Of course, if anyone could have squared that circle happily it would be a certain Mr. Sweden. I wonder what became of him?
I actually watched the DC Universe Animated Wonder Woman for the first time just yesterday. Fillion was funny, the action was great, but I still felt it was very lacking. The male/female stuff was pushed so hard, it was one of those movies where there is no subtext, just a lot of text.

After I watched it, I realized something. I love Wonder Woman, but in the way you love those Aunts and Uncles you don't actually care about very much. They've been a part of your life since you can remember, so you know you're supposed to love them, but you actually have nothing in common with them and don't notice when they're not around.

We say that Wonder Woman is "iconic", but that just means she has a recognizable costume and has been around a long time. What's her personality, other than "Amazon"? Describe Bruce Wayne, Tony Stark, Captain Mal, or Buffy and they sound like interesting people. With Wonder Woman I can easily rattle off her origin story, but it's just a list of stuff that happened to her. I don't have much sense to her personality.

I also think it's right to say that she's "tricky". You can go back to what made Iron-Man and you find that Stan Lee based him on Howard Hughes. No problem, that kind of guy still exists in people like Richard Branson, so it's easy to see how that still works today. Go back to the origins of the Wonder Woman character and you get a lot of stuff about bondage, spankings, and the original author's thoughts on how awesome a female dominated world would be. So yes, that's tricky.

I guess I'm just not that interested in trying to present Wonder Woman for a new generation. I think we'd be better off creating new female heroes that fit the world as it is now.
I'm having a visceral reaction to all of this .... nonsense.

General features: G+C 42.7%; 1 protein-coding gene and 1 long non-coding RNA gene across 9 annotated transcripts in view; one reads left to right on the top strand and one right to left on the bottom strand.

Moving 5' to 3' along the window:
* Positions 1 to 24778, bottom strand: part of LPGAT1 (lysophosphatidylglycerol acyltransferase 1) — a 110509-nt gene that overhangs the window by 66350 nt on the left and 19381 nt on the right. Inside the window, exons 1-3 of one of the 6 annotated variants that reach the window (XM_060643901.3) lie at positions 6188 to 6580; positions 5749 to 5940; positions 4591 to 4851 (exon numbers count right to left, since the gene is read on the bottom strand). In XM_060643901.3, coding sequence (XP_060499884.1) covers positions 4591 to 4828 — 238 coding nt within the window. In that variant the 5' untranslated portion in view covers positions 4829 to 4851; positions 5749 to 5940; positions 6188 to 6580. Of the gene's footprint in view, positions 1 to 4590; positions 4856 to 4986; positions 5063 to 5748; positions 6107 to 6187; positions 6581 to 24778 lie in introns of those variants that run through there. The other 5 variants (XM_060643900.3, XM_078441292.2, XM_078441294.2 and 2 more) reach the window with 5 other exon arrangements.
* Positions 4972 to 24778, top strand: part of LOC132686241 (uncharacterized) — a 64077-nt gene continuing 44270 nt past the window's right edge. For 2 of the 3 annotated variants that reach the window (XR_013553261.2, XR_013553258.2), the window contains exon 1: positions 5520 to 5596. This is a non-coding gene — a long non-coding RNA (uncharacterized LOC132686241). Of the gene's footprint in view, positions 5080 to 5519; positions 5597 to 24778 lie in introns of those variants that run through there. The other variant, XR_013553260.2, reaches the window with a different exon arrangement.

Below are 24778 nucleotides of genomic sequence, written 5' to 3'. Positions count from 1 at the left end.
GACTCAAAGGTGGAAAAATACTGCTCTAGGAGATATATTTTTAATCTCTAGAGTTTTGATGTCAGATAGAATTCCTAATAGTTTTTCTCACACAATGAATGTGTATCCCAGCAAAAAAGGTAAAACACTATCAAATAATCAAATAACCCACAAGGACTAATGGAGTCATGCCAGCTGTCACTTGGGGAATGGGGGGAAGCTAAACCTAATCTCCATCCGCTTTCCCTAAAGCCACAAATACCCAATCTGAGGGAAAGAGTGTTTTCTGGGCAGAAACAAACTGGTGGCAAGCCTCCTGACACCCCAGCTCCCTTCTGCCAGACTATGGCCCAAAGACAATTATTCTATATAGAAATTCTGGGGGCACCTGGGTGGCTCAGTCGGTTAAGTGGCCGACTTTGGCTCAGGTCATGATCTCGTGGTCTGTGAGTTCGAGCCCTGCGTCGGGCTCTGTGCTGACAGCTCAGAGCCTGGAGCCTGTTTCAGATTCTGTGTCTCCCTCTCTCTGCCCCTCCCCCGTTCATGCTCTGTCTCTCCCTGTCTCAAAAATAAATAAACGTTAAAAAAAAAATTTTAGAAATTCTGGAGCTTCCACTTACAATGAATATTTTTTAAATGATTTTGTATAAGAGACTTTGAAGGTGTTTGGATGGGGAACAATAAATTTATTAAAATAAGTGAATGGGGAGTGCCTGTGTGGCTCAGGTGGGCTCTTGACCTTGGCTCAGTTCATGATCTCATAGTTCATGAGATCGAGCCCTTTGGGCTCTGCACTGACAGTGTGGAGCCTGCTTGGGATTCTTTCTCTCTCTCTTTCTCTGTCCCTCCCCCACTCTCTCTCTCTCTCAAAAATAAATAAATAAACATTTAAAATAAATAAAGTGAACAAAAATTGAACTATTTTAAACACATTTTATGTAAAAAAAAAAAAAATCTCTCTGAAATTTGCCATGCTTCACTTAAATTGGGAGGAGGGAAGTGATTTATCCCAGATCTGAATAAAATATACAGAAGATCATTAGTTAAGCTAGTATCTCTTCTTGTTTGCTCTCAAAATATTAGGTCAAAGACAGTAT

I think of myself as somewhat intelligent person who works hard to understand the puzzles that pop up in life.

And I simply cannot wrap my head around why the studios are having problems with Wonder Woman. I've read alot of the arguements that she's tricky - i.e. identified with feminism, bondage, lesbianism, male fetishes, changable modes of transports, skimpy clothes, conflicting hertiages, and bad jewelry.

None of this "trickiness" resonates as a good enough reason to NOT put her on the screen. My Wonder Woman, is not whatever her creator wrote back in the 40s and 50s. My Wonder Woman is the "jiggle TV's" Linda Carter (thank you Yoink) and the cool animated character of Saturday morning Super Friends. If there was bondage and fetish themes in those Wonder Women of the 70s, I didn't know it. I spun and desperately wanted metal bullet reflecting bracelets. I had NO IDEA that her outfit was sexual, I thought it was a handy dandy bathing suit/day wear for a super heroine.

I can tell you how I remember her personality. She was caring and loving and smart and wanted to right the wrongs of the world. She also wanted to understand who she was helping and why there was so much awful in the world. She wanted to be loved and accepted, like oh so many people I know. Is that too bland? Not dark enough? Well then expand her back story! Throw in some blasting of the Amazon Rainforest that kills off all her relatives. Add the angst.

She also, at least in Super Friends, often rescued the other Super Friends with her cool invisible jet. I wanted that plane too.

If the Wonder Women of the 70s could be a hit without paying heed to what reportedly are a strange comic themes, then I see no reason why we can't do it now. And I sincerely doubt that the comic book fans will be so aggravated that they won't go watch or follow an adaptation.

And I also loved Charlie's Angels. I was Sabrina. To borrow a Whedon phrase, I saved the day a lot in my little imaginary SoCal.